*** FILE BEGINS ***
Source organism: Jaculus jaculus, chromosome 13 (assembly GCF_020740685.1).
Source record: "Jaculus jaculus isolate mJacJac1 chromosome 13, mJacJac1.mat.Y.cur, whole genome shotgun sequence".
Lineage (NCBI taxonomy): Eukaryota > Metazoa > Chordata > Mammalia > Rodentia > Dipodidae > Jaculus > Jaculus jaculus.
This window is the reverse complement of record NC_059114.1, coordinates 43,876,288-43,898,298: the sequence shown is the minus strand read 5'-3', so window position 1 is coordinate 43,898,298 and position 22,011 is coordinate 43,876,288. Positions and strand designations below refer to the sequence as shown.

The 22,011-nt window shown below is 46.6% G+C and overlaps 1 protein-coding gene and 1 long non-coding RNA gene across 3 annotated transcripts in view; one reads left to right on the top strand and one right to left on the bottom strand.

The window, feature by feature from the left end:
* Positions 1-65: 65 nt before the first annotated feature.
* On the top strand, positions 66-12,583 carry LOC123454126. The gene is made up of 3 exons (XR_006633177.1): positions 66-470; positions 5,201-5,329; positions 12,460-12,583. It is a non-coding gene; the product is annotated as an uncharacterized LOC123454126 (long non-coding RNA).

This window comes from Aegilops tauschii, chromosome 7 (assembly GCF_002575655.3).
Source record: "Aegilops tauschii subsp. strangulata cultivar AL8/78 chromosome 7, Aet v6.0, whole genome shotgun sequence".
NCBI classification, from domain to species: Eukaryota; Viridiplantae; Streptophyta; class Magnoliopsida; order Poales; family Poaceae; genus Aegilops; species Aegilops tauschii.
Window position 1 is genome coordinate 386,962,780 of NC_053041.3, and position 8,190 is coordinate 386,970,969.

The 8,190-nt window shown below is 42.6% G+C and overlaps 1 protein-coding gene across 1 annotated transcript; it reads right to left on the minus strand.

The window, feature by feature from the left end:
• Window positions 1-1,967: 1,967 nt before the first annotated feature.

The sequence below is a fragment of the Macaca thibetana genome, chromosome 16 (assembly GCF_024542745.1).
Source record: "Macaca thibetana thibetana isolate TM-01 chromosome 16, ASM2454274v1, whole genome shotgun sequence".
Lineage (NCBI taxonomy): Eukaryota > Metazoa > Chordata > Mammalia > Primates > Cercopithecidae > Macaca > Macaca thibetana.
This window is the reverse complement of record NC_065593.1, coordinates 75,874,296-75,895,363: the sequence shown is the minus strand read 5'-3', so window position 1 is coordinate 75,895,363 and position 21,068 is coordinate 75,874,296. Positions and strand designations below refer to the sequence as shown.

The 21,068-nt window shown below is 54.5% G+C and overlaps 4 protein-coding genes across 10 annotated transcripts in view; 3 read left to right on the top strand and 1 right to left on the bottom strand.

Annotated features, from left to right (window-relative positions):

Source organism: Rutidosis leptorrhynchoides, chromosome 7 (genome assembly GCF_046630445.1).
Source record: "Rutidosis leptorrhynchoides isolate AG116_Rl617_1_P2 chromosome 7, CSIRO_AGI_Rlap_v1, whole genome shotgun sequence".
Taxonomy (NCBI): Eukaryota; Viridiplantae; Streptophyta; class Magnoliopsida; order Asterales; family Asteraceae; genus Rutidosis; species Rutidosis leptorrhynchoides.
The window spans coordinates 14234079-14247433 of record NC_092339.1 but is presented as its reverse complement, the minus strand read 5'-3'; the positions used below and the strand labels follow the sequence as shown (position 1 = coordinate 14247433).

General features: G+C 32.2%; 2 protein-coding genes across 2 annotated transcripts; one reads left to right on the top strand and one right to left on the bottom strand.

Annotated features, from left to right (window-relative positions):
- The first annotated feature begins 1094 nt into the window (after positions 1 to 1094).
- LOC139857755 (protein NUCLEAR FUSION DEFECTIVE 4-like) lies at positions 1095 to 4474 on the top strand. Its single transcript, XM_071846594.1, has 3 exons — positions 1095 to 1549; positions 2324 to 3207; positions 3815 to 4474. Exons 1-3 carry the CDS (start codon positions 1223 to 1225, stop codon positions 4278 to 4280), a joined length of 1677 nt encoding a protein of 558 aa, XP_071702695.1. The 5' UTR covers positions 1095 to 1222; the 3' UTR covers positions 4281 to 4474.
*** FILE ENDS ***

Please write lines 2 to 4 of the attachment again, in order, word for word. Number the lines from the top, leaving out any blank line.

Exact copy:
Source record: "Jaculus jaculus isolate mJacJac1 chromosome 13, mJacJac1.mat.Y.cur, whole genome shotgun sequence".
Lineage (NCBI taxonomy): Eukaryota > Metazoa > Chordata > Mammalia > Rodentia > Dipodidae > Jaculus > Jaculus jaculus.
This window is the reverse complement of record NC_059114.1, coordinates 43,876,288-43,898,298: the sequence shown is the minus strand read 5'-3', so window position 1 is coordinate 43,898,298 and position 22,011 is coordinate 43,876,288. Positions and strand designations below refer to the sequence as shown.